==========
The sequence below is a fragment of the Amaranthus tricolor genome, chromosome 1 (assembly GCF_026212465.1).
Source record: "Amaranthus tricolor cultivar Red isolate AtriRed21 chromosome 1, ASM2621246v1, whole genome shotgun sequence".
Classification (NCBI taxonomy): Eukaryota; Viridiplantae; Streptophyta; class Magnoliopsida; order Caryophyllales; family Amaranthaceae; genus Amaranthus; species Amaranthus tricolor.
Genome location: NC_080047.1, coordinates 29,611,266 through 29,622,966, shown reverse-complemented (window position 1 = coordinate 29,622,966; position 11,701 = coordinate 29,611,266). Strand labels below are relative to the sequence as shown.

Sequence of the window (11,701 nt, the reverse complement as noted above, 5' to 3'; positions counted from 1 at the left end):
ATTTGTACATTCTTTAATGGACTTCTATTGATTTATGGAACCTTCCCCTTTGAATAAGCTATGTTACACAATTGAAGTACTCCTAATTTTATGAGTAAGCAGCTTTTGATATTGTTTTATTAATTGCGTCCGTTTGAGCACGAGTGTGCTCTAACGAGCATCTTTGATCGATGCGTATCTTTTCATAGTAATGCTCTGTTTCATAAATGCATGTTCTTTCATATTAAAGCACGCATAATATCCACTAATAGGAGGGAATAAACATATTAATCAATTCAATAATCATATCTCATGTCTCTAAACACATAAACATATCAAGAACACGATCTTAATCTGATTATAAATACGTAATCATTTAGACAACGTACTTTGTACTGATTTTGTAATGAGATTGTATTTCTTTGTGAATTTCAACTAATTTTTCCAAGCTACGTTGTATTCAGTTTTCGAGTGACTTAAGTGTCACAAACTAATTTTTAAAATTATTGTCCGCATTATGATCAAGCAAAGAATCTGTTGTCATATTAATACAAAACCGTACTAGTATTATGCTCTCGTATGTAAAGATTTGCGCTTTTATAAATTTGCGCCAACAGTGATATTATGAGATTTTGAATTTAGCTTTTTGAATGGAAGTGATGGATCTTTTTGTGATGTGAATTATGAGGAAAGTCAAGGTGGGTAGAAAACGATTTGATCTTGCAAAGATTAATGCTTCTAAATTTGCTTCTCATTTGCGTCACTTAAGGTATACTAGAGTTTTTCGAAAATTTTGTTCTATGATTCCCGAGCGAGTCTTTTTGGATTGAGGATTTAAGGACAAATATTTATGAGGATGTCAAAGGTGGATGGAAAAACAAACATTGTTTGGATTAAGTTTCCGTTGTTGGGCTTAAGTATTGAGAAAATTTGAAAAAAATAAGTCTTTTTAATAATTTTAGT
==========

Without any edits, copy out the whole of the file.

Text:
The sequence below is a fragment of the Amaranthus tricolor genome, chromosome 1 (assembly GCF_026212465.1).
Source record: "Amaranthus tricolor cultivar Red isolate AtriRed21 chromosome 1, ASM2621246v1, whole genome shotgun sequence".
Classification (NCBI taxonomy): Eukaryota; Viridiplantae; Streptophyta; class Magnoliopsida; order Caryophyllales; family Amaranthaceae; genus Amaranthus; species Amaranthus tricolor.
Genome location: NC_080047.1, coordinates 29,611,266 through 29,622,966, shown reverse-complemented (window position 1 = coordinate 29,622,966; position 11,701 = coordinate 29,611,266). Strand labels below are relative to the sequence as shown.

Sequence of the window (11,701 nt, the reverse complement as noted above, 5' to 3'; positions counted from 1 at the left end):
ATTTGTACATTCTTTAATGGACTTCTATTGATTTATGGAACCTTCCCCTTTGAATAAGCTATGTTACACAATTGAAGTACTCCTAATTTTATGAGTAAGCAGCTTTTGATATTGTTTTATTAATTGCGTCCGTTTGAGCACGAGTGTGCTCTAACGAGCATCTTTGATCGATGCGTATCTTTTCATAGTAATGCTCTGTTTCATAAATGCATGTTCTTTCATATTAAAGCACGCATAATATCCACTAATAGGAGGGAATAAACATATTAATCAATTCAATAATCATATCTCATGTCTCTAAACACATAAACATATCAAGAACACGATCTTAATCTGATTATAAATACGTAATCATTTAGACAACGTACTTTGTACTGATTTTGTAATGAGATTGTATTTCTTTGTGAATTTCAACTAATTTTTCCAAGCTACGTTGTATTCAGTTTTCGAGTGACTTAAGTGTCACAAACTAATTTTTAAAATTATTGTCCGCATTATGATCAAGCAAAGAATCTGTTGTCATATTAATACAAAACCGTACTAGTATTATGCTCTCGTATGTAAAGATTTGCGCTTTTATAAATTTGCGCCAACAGTGATATTATGAGATTTTGAATTTAGCTTTTTGAATGGAAGTGATGGATCTTTTTGTGATGTGAATTATGAGGAAAGTCAAGGTGGGTAGAAAACGATTTGATCTTGCAAAGATTAATGCTTCTAAATTTGCTTCTCATTTGCGTCACTTAAGGTATACTAGAGTTTTTCGAAAATTTTGTTCTATGATTCCCGAGCGAGTCTTTTTGGATTGAGGATTTAAGGACAAATATTTATGAGGATGTCAAAGGTGGATGGAAAAACAAACATTGTTTGGATTAAGTTTCCGTTGTTGGGCTTAAGTATTGAGAAAATTTGAAAAAAATAAGTCTTTTTAATAATTTTAGT